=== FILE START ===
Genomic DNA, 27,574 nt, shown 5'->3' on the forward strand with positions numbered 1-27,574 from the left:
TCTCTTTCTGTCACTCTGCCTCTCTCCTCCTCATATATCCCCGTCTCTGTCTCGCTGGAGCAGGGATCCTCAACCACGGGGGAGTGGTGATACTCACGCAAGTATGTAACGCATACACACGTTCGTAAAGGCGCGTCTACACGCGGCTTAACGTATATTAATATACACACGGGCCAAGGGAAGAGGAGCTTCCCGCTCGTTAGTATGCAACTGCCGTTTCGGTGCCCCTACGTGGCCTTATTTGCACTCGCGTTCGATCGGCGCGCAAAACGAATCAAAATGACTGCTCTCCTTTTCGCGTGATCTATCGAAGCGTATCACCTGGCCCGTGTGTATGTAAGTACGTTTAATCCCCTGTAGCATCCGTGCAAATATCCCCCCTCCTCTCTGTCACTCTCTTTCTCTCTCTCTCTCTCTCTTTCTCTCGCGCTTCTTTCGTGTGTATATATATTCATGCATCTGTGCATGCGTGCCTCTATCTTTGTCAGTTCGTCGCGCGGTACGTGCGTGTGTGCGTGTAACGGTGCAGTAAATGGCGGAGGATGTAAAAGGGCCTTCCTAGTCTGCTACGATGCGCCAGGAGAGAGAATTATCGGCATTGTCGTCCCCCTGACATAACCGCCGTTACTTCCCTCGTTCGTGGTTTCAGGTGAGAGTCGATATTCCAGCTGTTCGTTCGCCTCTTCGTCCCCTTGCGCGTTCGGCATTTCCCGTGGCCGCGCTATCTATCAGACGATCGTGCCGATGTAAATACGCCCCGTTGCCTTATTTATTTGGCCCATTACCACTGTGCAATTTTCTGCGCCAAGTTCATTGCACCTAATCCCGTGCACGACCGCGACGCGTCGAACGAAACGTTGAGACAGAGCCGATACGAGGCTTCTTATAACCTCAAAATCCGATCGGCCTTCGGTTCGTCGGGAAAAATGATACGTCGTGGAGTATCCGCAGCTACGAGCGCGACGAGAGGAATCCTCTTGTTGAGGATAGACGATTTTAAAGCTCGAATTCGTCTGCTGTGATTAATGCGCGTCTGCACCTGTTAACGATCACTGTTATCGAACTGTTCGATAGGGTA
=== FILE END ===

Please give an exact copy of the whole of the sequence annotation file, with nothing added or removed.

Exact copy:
Genomic DNA, 27,574 nt, shown 5'->3' on the forward strand with positions numbered 1-27,574 from the left:
TCTCTTTCTGTCACTCTGCCTCTCTCCTCCTCATATATCCCCGTCTCTGTCTCGCTGGAGCAGGGATCCTCAACCACGGGGGAGTGGTGATACTCACGCAAGTATGTAACGCATACACACGTTCGTAAAGGCGCGTCTACACGCGGCTTAACGTATATTAATATACACACGGGCCAAGGGAAGAGGAGCTTCCCGCTCGTTAGTATGCAACTGCCGTTTCGGTGCCCCTACGTGGCCTTATTTGCACTCGCGTTCGATCGGCGCGCAAAACGAATCAAAATGACTGCTCTCCTTTTCGCGTGATCTATCGAAGCGTATCACCTGGCCCGTGTGTATGTAAGTACGTTTAATCCCCTGTAGCATCCGTGCAAATATCCCCCCTCCTCTCTGTCACTCTCTTTCTCTCTCTCTCTCTCTCTTTCTCTCGCGCTTCTTTCGTGTGTATATATATTCATGCATCTGTGCATGCGTGCCTCTATCTTTGTCAGTTCGTCGCGCGGTACGTGCGTGTGTGCGTGTAACGGTGCAGTAAATGGCGGAGGATGTAAAAGGGCCTTCCTAGTCTGCTACGATGCGCCAGGAGAGAGAATTATCGGCATTGTCGTCCCCCTGACATAACCGCCGTTACTTCCCTCGTTCGTGGTTTCAGGTGAGAGTCGATATTCCAGCTGTTCGTTCGCCTCTTCGTCCCCTTGCGCGTTCGGCATTTCCCGTGGCCGCGCTATCTATCAGACGATCGTGCCGATGTAAATACGCCCCGTTGCCTTATTTATTTGGCCCATTACCACTGTGCAATTTTCTGCGCCAAGTTCATTGCACCTAATCCCGTGCACGACCGCGACGCGTCGAACGAAACGTTGAGACAGAGCCGATACGAGGCTTCTTATAACCTCAAAATCCGATCGGCCTTCGGTTCGTCGGGAAAAATGATACGTCGTGGAGTATCCGCAGCTACGAGCGCGACGAGAGGAATCCTCTTGTTGAGGATAGACGATTTTAAAGCTCGAATTCGTCTGCTGTGATTAATGCGCGTCTGCACCTGTTAACGATCACTGTTATCGAACTGTTCGATAGGGTA